How long does it take for Rivastigmine to get out of one's system?

A fellow caregiver asked...

My husband has been taking Rivastigmine for about 2 months because we think he has early onset Alzheimer's. He was doing o.k. on 6mg. daily: 3mg-a.m. & 3mg.p.m., until about 3 weeks ago. He started having difficulty breathing (has emphysema) so more trouble than normal, difficulty swallowing and tremors which he never has had before. The tremors are bad now and more like seizures. We have stopped the meds altogether, but what I'm needing to know is how long does it take for the medication to get out of your system so we will know if this is the issue or not?

Expert Answer

Pharmacist William Simonson, also known as "Dr. Si", is a board-certified geriatric pharmacist who is dedicated to improving medication use by seniors. He is a pharmacy educator and is active in publishing and presenting to health professional and consumer audiences and has been active in the area of geriatrics and long-term care pharmacy practice for more than 35 years.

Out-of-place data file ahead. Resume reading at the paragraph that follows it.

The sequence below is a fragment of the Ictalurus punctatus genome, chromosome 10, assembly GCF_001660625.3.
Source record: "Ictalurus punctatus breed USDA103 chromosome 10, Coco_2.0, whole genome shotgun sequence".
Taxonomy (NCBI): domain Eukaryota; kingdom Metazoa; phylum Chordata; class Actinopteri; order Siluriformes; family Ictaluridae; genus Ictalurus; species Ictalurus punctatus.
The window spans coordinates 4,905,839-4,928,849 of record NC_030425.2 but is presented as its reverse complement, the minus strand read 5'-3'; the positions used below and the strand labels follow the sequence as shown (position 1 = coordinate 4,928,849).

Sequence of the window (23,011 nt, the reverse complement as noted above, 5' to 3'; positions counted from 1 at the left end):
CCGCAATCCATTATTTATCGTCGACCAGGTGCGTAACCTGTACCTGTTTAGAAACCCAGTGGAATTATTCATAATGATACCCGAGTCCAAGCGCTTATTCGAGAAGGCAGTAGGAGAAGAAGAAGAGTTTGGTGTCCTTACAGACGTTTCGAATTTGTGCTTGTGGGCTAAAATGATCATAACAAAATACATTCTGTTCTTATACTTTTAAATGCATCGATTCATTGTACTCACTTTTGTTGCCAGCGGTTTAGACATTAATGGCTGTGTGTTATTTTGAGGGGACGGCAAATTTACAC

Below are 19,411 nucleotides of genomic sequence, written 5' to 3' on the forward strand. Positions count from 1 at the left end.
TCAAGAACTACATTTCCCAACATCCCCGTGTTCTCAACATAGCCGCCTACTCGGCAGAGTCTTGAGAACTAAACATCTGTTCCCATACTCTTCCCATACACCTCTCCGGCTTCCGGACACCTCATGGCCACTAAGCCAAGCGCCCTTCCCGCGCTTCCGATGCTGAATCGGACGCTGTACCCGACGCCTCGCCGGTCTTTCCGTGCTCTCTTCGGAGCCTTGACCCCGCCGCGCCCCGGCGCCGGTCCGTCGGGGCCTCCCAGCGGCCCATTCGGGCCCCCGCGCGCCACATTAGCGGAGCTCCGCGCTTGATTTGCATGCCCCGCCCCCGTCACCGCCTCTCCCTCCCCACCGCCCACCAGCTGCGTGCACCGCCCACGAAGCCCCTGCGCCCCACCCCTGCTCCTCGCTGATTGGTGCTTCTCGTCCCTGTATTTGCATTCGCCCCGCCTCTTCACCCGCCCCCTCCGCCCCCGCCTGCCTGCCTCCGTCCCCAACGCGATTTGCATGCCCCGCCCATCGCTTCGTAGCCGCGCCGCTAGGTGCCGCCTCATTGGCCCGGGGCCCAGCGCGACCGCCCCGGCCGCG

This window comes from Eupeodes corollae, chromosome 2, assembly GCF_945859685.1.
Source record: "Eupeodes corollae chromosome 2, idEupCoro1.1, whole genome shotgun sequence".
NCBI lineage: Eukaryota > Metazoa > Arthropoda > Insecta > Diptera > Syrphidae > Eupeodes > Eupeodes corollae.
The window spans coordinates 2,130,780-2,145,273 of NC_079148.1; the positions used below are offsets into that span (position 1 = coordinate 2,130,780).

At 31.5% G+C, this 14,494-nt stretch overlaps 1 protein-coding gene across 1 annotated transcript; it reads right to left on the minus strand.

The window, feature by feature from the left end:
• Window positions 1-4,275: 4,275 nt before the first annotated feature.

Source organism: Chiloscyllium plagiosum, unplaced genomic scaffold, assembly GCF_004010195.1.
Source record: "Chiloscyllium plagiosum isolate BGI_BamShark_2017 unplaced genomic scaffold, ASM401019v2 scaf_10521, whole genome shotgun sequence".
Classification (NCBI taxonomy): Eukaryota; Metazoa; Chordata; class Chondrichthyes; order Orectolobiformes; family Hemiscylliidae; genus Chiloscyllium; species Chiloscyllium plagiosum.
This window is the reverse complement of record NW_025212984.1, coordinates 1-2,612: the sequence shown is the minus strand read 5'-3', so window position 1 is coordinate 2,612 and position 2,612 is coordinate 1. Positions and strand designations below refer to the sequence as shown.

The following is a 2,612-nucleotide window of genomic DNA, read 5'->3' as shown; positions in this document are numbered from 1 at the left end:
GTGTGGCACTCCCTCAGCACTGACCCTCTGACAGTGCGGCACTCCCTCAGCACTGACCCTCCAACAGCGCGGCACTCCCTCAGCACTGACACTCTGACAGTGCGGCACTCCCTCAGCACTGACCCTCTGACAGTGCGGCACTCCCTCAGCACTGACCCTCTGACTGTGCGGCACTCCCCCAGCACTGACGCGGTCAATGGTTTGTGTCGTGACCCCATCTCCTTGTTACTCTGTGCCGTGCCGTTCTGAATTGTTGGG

How long to get medications out of system

Rivastigmine has a short half-life of about 1 ½ hours. Normally we say that a drug has been eliminated from the body after 3 to 5 half-lives so, in the case of rivastigmine, it should be eliminated, at least from the bloodstream, in 8 hours. However, the actual pharmacologic effect of rivastigmine lasts around ten hours. In any case any direct side effects caused by this medication should have resolved in a day or two after stopping the medicine.

What you are describing are not typical side effects associated with rivastigmine but I always say that "any drug can cause any side effect." If the symptoms that he experienced were due to the rivastigmine I would have expected them to occur sooner rather than after taking the medication for more than a month, however, other medications that he might also be taking as well as other health conditions can influence a medication's beneficial as well as adverse side effects.

You might want to consider reporting your husband's problems to the US Food and Drug Administration (FDA) through their adverse event reporting program. Health professionals and consumers are encouraged to submit information on adverse events which are associated with medication use. The FDA tracks all data submitted and if what you describe is reported by others they might be able to identify a pattern and determine that it is related to the rivastigmine. This would enable the FDA to alert other patients to this potential problem. You can access the ["Med Watch Online Voluntary Submission Form 3500"] ( online. It takes about 10 minutes to fill out the form.